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Colombia is a country afflicted by more than 40 years of internal armed conflict. Diakonia and partners work together to guarantee the enforcement of human rights, gender equality and democratic participation towards a negotiated solution to the conflict.
Focus areas in Colombia
Diakonia has identified human rights defenders, victims of the armed conflict, women and ethnic groups as the most vulnerable, giving special attention to the situation of violence against women. Diakonia works directly with community based organizations on a local level and with NGOs on a national level to strengthen legal processes, demands for rights and peace building. Together with national networks we carry out advocacy on public policies on a national and international level.
Resolving the conflict
In October 2012, a dialogue and negotiation process formally began between the national government and the FARC guerrillas, with the aim of resolving the conflict. Diakonia's partner organizations actively advocates for a peace treaty to be produced, thus taking the first step off putting an end to the violence and insecurities in Colombia.
Vast economical and social differences
Colombia is characterized by vast economical and social differences between its inhabitants. The country has undergone a large political and social change in the last few decades, changing from a typical agricultural society to a more urban and industrialised society.
Strong civil society
Despite its violent history, Colombia has a strong civil society at national level, and several peace and human rights initiatives at local level. The government elected in 2010 has presented legislative proposals aimed at attacking the structural causes of the armed conflict, such as the land restitution to people affected by violent dispossession, and the rights of victims of the armed conflict.
Diakonia's work makes a difference
Diakonia's Colombia programme co-operates with 28 partner organizations focusing on issues spanning from the rights of women and LGBTI people to indigenous rights. The work in Colombia has made a difference regarding several issues in Colombia:
Diakonia has strengthened the rights enforcement of more than 6 600 key leaders to raise their capacity to change their communities
The protection of human rights defenders, as an ongoing tool to ensure that these people can continue to work within their field.
The capacity building of civil society organizations to enable them to work on proposals for public policies regarding peace building in the country.
Read more about our work in Colombia
Colombia votes no to peace agreementThe referendum delivered a no vote regarding the peace agreement, and the people of Colombia now therefore again face an uncertain future. Diakonia is active in the country and continues to work towards...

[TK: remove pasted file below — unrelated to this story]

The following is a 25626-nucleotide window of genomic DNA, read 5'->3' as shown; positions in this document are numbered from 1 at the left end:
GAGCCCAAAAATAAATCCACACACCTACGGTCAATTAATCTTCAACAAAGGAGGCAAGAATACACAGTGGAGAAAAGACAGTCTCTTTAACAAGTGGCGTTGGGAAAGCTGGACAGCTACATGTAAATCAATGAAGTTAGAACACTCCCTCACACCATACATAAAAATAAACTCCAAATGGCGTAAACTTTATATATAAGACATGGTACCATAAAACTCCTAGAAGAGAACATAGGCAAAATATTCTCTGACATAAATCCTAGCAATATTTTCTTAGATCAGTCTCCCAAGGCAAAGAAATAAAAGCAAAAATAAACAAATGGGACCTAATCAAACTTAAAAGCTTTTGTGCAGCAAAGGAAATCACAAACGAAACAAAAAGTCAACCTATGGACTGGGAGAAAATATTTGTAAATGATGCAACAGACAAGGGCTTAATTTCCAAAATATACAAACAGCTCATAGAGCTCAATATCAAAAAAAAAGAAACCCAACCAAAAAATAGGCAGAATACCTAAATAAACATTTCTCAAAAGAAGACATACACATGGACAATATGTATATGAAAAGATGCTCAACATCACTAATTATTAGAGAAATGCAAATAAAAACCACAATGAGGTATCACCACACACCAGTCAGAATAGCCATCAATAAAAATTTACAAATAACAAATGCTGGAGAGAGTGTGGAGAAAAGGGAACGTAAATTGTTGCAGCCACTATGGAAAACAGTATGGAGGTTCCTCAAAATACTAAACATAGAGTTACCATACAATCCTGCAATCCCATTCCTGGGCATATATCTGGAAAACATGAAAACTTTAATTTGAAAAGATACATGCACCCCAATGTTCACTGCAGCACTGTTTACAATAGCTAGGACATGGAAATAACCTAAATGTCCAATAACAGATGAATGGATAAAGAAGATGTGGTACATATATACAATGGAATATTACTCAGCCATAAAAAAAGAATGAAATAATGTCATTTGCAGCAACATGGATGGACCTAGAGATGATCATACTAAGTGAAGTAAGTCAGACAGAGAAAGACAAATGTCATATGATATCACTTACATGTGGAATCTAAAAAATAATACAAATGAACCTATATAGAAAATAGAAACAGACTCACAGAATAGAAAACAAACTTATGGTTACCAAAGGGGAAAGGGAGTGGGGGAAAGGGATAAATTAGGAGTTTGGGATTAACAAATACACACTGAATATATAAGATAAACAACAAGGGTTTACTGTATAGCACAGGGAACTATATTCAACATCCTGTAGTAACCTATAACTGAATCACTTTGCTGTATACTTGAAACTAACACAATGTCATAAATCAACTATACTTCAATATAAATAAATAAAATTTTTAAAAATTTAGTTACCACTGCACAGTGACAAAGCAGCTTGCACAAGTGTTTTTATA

Peace agreement in ColombiaThe Farc guerilla and the Colombian government have agreed on a peace accord, paving the way to end of the armed conflict that has been going on for more than 50 years. For the peace deal to become formal, the...
One step closer to peace in ColombiaThe bloody conflict between the Colombian state and leftist guerilla group FARC may finally be coming to an end. Yesterday the UN Security Council said yes to monitoring a future ceasefire between the parties....
The Per Anger prize awarded to Diakonia's partnerHuman rights defender Islena Rey Rodríguez was awarded the 2015 Per Anger Prize.
Colombian peace award to partner of DiakoniaOn November 18th, Ruta Pacifica de las Mujeres, a partner organization of Diakonia, received a well renowned Colombian peace award. The award, an important recognition of a stubborn and 18-year long struggle...
Cecilia in Colombia is passionate about women’s leadershipCecilia Tombé Morales in Colombia is a passionate change maker who is working courageously alongside others so that people living in poverty can gain power over their own lives. Cecilia in Colombia is passionate about women’s leadership
Colombia: Blessed to still be hereRichard Moreno is from Tanguí in Colombia - a village where the inhabitants have experienced attacks from the military and the gerilla. The latest years, the people of Tanguí have several been at the verge of fleeing from their homes. That's why Richard think they are blessed to still be there. More about the work of Richard
Judith Maldonado – a human rights lawyer who makes a differenceJudith Maldonado is a passionate changemaker who is working courageously alongside others so that people living in poverty can gain power over their own lives. Judith Maldonado in Colombia helps victims of human rights violations
María Eugenia – teaching IDP's their rightsMaría Eugenia in Colombia teaches internally displaced abouth their rights. María Eugenia teaches internally displaced people their rights